See above. As indicated above, the Christian position is that humans can only apprehend a finite portion, not the totality of these concepts, and those portions that are apprehendable are possible only because of their exposition, their having been granted to us, by the ultimate definition of the concepts and the creator of the human being - that, in short, it is not independent of the divine will at all, whether the creature realizes this reality or not.

 Quote:
Therefore, you cannot simply say that homosexuality is wrong because that is how you read revealed scripture. You must give an argument, or properly be accused of serious discrimination. You have not even tried to give a moral argument against homosexuality. You just tell people "God said so." That is not an argument. [/b]
I certainly can say that I believe engaging in homosexual acts is wrong based on my interpretation of revealed scripture if I believe such. Whether you accept it or not is up to you. I do not need to give an argument - in fact, I've repeatedly stated that I will not make an argument to you as to why you should believe as I do, I will only explain why I believe as I do. And it doesn't bother me particularly if a person who does not believe as I do views my beliefs to be bigoted, or views me as a bigot. I'm OK with that, since I know it to be untrue, and the accuser's definition of bigotry to be flawed.

Now...

I tried to disengage from this thread a while back, and returned to reply to your post to me, because I enjoy discussing things with you. But, I've already stolen time away from work and family to post as much as I have in recent days. I have a busy work week coming up, and evening events almost every night. Plus, I'm doing the "visiting preacher" thing for a local congregation next Sunday, and I have to prepare for that. I'll be happy to have further conversations with you another time, but I've got to break off this one for now. Feel free to reply and have the "last word," as it were; otherwise, I've got to leave the conversation up to you, ivory, KB, RZ, and others.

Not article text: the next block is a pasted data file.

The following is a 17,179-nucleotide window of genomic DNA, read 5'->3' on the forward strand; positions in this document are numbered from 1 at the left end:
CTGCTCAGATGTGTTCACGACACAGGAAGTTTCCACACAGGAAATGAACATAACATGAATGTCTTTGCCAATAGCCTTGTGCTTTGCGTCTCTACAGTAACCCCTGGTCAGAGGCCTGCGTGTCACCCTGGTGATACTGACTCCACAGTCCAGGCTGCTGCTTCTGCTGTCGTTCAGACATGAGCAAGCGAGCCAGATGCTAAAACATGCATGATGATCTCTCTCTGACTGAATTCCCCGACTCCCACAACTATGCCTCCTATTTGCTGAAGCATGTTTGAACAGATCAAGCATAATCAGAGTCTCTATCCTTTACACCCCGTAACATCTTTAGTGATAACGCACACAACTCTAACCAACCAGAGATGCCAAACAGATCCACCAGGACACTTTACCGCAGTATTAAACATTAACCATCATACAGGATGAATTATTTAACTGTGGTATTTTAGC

Best,

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#770218 - 02/27/05 10:42 AM Re: To Christians
Jeffrey Offline
2000 Post Club Member

Registered: 04/18/04
Posts: 2948
Loc: New York
Dwain - Thanks for your reply. All I can say is read Plato's Euthyphro. There is a basic logical flaw in your argument, one pointed out by Plato 2500 years ago. You cannot define God as "just" or "merciful" if in turn "just" and "merciful" are defined by God's will. It is a circular definition, under which cruelty would be good, if it was God's will.

Plato's argument does not depend on the common Greek understanding of the gods. Plato specifically and directly addressed the conception of a god you are talking about.

Best - Jeffrey

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#770219 - 02/27/05 11:26 AM Re: To Christians
RZ Offline
500 Post Club Member

Registered: 12/05/04
Posts: 515
Loc: Anaheim, CA
Concerning Plato and Christianity.

Plato did not connect his theory of Forms with the Greek gods. Indeed, he simply believed that all things had an ideal Form -- be they natural things such as trees and rocks or what was to him the highest of Forms, values. Plato believed that all men sought out the good and that the good was found in the ideal Forms he postulated existed.

Plato believed that the Forms existed separate from the world as we experience it. Because of this, he did not believe that all could come to an understanding of these Forms, even though all sought them out. Most experienced only shadows of the reality of the Forms, the world in which we live being just a shadow of the ideal Forms.